Hannah Ditzler lived from 1848-1938, spending most of that time in Naperville. She was born in town, but her parents arrived here in 1844 from family homes in Pennsylvania. (“Pennsylvania Dutch” is really “Pennsylvania Deutsch,” which is German for “German.”)

In addition to being a typical daughter and housewife of the time, Hannah also served as a teacher at the Naper Academy and as a librarian at Nichols Library, but her main contribution to Naperville is her extensive diary.

Throughout the years, Hannah took notes on the goings-on in her community. She talked about the weddings and the funerals she attended. She wrote down juicy little gossip tidbits and personal family stories. She also included newspaper clippings, sketches and fabric swatches from clothes she made.

It was Hannah who encouraged her sister Libbie to record her arduous wagon train journey to California as a new bride in 1854.

During the Civil War, Hannah kept track of the sons of local families who were serving. She copied into her diary letters sent home by her own “soldier boy.” As it turned out, Hannah was unlucky in love. The “soldier boy” married another and Hannah herself didn’t marry until 1903 when she was 55 years old. The man she married, John Alspaugh, was a widower with children and also her first cousin, which wasn’t legal in Illinois, so they married out of state.

Hannah’s scrapbooks and diaries are part of the Naper Settlement collection and serve as an indispensable touchpoint for our history during the the nineteenth century.

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21

Dec

2016

Random Last Round-Up of 1966

Before we bid farewell to our look at 1966, here are a few random things that happened that year. It was a weird and wonderful time!
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21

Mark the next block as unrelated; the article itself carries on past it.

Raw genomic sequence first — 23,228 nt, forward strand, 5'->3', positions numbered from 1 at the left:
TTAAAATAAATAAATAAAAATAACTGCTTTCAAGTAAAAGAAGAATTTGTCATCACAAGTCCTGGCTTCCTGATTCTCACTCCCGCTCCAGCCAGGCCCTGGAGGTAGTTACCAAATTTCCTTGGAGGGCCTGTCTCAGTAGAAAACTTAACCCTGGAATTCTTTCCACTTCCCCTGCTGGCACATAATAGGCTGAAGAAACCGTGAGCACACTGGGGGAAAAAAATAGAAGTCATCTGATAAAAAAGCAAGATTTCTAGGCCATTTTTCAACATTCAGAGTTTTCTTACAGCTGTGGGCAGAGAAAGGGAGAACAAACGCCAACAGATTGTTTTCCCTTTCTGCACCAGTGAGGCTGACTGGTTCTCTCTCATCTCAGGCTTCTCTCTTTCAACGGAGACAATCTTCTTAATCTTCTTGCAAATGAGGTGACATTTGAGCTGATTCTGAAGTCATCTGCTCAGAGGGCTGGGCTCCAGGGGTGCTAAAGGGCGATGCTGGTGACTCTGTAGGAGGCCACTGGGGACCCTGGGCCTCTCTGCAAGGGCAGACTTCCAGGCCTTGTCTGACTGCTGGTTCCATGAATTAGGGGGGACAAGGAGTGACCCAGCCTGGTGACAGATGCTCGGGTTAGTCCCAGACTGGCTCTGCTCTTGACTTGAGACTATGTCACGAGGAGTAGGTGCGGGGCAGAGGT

Dec

2016

Random Last Round-Up of 1966

Before we bid farewell to our look at 1966, here are a few random things that happened that year. It was a weird and wonderful time!

The National Historic Preservation Act became law when President Lyndon B. Johnson signed off on it in October of 1966. While there were some similar actions taken before this — for instance, Teddy Roosevelt’s commitment to preserving our nation’s natural resources and archeological sites — this law encompassed a wide-range of things to be preserved. It established institutions like the National Register of Historic Places, the Advisory Council on Historic Preservation and the State Historic Preservation Office.


Earlier in the year, Jacqueline Susann released her blockbuster book “Valley of the Dolls.” The movie appeared already by the following year because “Dolls” was such a huge hit. While not very PC by today’s standards, it dished on sensational subjects like fame, drugs and sex that were a revelation to mid-sixties America and still relevant today.

This year Brookfield Zoo celebrated their 50th year of offering Mold-A-Rama figures. If you’re from Chicago, you probably made one in your youth and know that hot, waxy smell. “Miniature plastic factories” really took off at the New York City World’s Fair a few years before, but Chicago has the closest relationship. There are only a few places left that feature these antique machines. Brookfield offered special edition figures throughout the anniversary year, including the 1966 Walrus.

Peppermint Patty also made her debut during the summer of 1966. She was the first female Peanuts character to not wear a dress — a nod to the growing women’s movement. Patty was unconventional in many ways, including having a particular close relationship with her single-parent dad.

2016 comes to a close soon and no one knows what 2017 has in store, let alone what 2066 will be like. It’s amazing the things that seem odd and the things that remain familiar over a fifty y
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Using Tech for Book Marketing

Don and Kate Gingold

 

Kate and husband Don have been building websites since 1996 for all sorts of clients, including authors.